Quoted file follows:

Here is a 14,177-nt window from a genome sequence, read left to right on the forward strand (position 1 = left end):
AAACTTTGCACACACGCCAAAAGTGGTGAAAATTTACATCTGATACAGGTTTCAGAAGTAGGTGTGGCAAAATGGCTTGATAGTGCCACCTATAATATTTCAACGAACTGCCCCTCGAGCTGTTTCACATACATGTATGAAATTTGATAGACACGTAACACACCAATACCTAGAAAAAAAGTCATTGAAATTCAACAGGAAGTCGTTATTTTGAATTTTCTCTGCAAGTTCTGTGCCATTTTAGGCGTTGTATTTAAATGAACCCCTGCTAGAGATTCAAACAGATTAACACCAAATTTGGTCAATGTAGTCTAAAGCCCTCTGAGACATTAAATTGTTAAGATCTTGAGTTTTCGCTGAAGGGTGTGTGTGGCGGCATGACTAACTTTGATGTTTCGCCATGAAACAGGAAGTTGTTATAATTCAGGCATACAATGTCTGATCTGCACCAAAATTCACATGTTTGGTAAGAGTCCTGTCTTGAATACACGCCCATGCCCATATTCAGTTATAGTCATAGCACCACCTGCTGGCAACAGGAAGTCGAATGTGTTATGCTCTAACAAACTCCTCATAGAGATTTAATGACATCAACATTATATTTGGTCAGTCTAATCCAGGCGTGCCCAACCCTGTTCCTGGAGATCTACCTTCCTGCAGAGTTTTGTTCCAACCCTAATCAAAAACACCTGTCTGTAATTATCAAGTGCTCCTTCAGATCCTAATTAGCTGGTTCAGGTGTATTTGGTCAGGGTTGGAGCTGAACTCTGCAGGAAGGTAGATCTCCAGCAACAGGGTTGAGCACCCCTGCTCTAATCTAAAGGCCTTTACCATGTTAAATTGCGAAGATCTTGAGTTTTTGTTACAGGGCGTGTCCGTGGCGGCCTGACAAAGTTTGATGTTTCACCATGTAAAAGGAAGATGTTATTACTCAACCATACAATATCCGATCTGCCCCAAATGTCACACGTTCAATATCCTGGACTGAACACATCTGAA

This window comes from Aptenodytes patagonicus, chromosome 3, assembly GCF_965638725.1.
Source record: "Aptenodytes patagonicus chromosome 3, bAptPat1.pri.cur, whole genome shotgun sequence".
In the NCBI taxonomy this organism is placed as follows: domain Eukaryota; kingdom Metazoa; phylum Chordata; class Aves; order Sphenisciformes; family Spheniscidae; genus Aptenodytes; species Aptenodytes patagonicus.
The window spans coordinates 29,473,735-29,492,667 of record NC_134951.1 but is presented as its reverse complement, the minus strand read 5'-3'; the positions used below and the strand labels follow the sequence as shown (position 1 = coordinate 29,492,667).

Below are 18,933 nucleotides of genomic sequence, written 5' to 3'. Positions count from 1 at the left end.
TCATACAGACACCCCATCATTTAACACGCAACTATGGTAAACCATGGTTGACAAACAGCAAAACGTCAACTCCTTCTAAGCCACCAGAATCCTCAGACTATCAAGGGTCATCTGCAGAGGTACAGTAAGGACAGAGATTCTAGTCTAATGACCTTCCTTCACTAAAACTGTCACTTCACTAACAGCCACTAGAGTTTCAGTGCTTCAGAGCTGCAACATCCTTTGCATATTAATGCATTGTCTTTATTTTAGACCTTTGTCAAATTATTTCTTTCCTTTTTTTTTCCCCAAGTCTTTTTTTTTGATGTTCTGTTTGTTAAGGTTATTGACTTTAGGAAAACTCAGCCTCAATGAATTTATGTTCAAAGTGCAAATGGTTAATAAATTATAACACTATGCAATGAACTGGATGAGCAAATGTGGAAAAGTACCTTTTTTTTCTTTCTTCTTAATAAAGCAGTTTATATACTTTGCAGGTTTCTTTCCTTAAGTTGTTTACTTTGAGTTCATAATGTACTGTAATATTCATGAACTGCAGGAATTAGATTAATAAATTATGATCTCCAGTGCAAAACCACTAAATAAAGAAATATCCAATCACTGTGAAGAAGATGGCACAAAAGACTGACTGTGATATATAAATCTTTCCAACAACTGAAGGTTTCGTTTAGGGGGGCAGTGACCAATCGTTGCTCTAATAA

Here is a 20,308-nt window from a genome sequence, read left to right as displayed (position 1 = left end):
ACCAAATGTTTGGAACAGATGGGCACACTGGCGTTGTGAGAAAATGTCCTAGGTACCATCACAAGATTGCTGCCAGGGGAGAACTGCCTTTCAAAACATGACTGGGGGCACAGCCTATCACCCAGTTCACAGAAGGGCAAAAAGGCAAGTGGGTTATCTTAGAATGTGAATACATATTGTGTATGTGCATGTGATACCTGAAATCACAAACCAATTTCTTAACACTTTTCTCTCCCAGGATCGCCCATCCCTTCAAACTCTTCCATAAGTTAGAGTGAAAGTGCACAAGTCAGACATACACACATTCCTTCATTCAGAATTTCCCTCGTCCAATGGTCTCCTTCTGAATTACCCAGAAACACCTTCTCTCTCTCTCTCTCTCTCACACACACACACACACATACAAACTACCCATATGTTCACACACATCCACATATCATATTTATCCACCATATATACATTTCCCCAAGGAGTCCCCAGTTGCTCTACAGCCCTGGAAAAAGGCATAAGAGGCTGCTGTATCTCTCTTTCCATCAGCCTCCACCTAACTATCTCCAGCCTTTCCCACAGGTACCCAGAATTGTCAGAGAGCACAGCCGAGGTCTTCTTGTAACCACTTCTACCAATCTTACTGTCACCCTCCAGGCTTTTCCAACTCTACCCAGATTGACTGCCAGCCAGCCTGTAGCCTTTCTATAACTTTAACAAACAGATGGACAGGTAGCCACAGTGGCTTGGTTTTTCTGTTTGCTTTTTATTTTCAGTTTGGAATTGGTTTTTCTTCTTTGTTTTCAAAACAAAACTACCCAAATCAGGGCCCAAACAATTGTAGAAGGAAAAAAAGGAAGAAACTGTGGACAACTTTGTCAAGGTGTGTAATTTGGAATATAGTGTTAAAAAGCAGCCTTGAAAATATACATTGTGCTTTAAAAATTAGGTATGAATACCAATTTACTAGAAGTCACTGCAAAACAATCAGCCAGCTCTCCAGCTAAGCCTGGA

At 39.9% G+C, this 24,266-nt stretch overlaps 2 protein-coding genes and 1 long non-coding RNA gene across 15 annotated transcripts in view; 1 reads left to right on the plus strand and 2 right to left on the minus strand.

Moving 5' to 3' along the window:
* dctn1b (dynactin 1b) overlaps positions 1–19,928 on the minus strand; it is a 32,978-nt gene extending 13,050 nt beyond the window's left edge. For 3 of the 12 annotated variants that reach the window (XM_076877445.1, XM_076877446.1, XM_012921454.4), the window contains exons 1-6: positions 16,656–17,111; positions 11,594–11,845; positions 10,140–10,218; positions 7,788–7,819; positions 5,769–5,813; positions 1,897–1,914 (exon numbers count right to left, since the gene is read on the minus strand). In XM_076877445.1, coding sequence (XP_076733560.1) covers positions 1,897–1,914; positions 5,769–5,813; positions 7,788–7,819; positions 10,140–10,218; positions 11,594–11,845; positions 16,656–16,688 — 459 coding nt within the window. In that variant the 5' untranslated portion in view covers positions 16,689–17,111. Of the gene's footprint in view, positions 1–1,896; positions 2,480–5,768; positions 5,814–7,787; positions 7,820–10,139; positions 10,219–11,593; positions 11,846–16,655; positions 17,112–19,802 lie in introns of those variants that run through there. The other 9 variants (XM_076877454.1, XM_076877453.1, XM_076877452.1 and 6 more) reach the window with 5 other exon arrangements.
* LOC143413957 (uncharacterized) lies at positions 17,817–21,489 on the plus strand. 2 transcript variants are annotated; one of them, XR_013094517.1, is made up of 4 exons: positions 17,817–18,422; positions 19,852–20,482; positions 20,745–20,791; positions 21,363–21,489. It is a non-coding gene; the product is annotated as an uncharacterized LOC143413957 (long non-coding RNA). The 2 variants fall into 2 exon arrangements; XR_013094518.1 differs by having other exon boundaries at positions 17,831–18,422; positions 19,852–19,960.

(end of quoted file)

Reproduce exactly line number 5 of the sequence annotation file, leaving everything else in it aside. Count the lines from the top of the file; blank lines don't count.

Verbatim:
In the NCBI taxonomy this organism is placed as follows: domain Eukaryota; kingdom Metazoa; phylum Chordata; class Aves; order Sphenisciformes; family Spheniscidae; genus Aptenodytes; species Aptenodytes patagonicus.